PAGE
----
I believe these added capabilities will foster project management that is more responsive, more closely tracks project progress, improves collaboration and communications, reduces delays through prompting based on events, and provides history to reduce delays and improve efficiency and quality of results.

Why Not Use UML to Model Everything?

UML (Unified Modeling Language) provides a powerful capability for modeling software systems.  The various modeling elements and views, along with an extensibility mechanism, can be applied for modeling other systems.  So why not use UML to model any system? Users would only need to buy one modeling tool, and the market for UML tools would be expanded.

Standard extensions of UML for specialized applications are called "UML profiles."  OMG (Object Management Group) has defined a number of UML profiles.  For example, there is a UML profile for modeling physical systems called SysML, a UML profile for modeling software development processes called SPEM (Software Process Engineering Metamodel), a UML profile that extends UML for specification and integration of services called SoaML, and a UML profile for DODAF (Department of Defense Architecture Framework) and MODAF (Ministry of Defense Architecture Framework) called UPDM.  

A UML profile can be imported into a standard UML tool to create a specialized modeling environment.  UML tools support views (graphical displays) that are appropriate to a variety of modeling applications.  The extensibility mechanisms of UML enable existing UML elements to be adapted as new types of model elements and attributes.  While a UML tool may be able to support useful diagrams, in the long-term users will suffer from a limited modeling capability.

There are three basic limitations: (1) the UML modeling elements were designed to represent the concepts of a software system design, (2) the graphical representations are not designed for most effective human understanding of the models, and (3) a UML tool does not provide the computational support for structural consistency and functional analysis.

One of the problems encountered in the design of a UML profile is the design baggage that restricts the use of UML elements.  Design of a UML profile (a specialized language) requires deep knowledge of the design of UML in order to work around these restrictions.  The result is a compromise that provides a less than ideal representation of the problem domain.  The semantics of the profile are in the profile documentation and minds of the users.  The tool only reflects the semantics of software design.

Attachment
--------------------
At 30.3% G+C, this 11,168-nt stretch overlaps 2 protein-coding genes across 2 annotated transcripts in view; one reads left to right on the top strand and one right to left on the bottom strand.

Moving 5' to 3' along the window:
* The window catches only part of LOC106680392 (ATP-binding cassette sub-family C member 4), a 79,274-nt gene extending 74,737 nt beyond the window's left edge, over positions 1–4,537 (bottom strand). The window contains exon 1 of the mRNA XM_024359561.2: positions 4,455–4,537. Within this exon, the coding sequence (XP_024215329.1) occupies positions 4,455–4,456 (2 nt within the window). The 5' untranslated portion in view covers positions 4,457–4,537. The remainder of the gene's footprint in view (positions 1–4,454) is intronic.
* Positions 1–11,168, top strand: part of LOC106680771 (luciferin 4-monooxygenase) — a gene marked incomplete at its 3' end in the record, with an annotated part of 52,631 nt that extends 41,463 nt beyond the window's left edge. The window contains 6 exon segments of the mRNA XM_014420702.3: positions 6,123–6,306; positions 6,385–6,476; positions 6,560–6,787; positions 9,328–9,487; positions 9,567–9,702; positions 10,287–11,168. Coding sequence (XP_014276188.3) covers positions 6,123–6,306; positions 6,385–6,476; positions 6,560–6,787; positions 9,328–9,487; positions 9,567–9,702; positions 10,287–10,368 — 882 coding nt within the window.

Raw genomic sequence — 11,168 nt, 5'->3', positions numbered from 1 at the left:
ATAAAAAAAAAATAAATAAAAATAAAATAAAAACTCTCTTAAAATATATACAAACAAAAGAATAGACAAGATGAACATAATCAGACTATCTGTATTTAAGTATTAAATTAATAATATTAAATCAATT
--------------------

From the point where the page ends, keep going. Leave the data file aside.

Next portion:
UML does not provide good quality graphical representations for modeling software, and this does not get any better for UML profiles.  An excellent paper by Daniel L. Moody, "The Physics of Notation: Towards a Scientific Basis for Constructing Visual Notations in Software Engineering," refers to UML for examples of the ineffective use of graphical notation.  Users should be able to quickly associate the graphical representation of a concept with its semantics.  In many cases UML makes very limited use of visual variables, thus obscuring semantic distinctions, and in many cases combinations of these variables create complexity.  For example, combinations of three visual variables (shape, brightness and texture) are used to distinguish 20 different types of relationships in a UML class diagram.  In a UML profile, a text label is often used to identify a concept.  Text requires less efficient, serial human interpretation (reading) while distinctions using graphical shapes are interpreted through parallel, image recognition.  As a result, good graphics make it easier and faster for users to grasp the meaning of a diagram.

Perhaps the most important limitation of a UML profile is that the modeling tool does not provide computational support for structural consistency and functional analysis of the model.  Enforcement of structural consistency of the model using a UML profile is based on consistency of UML software design models.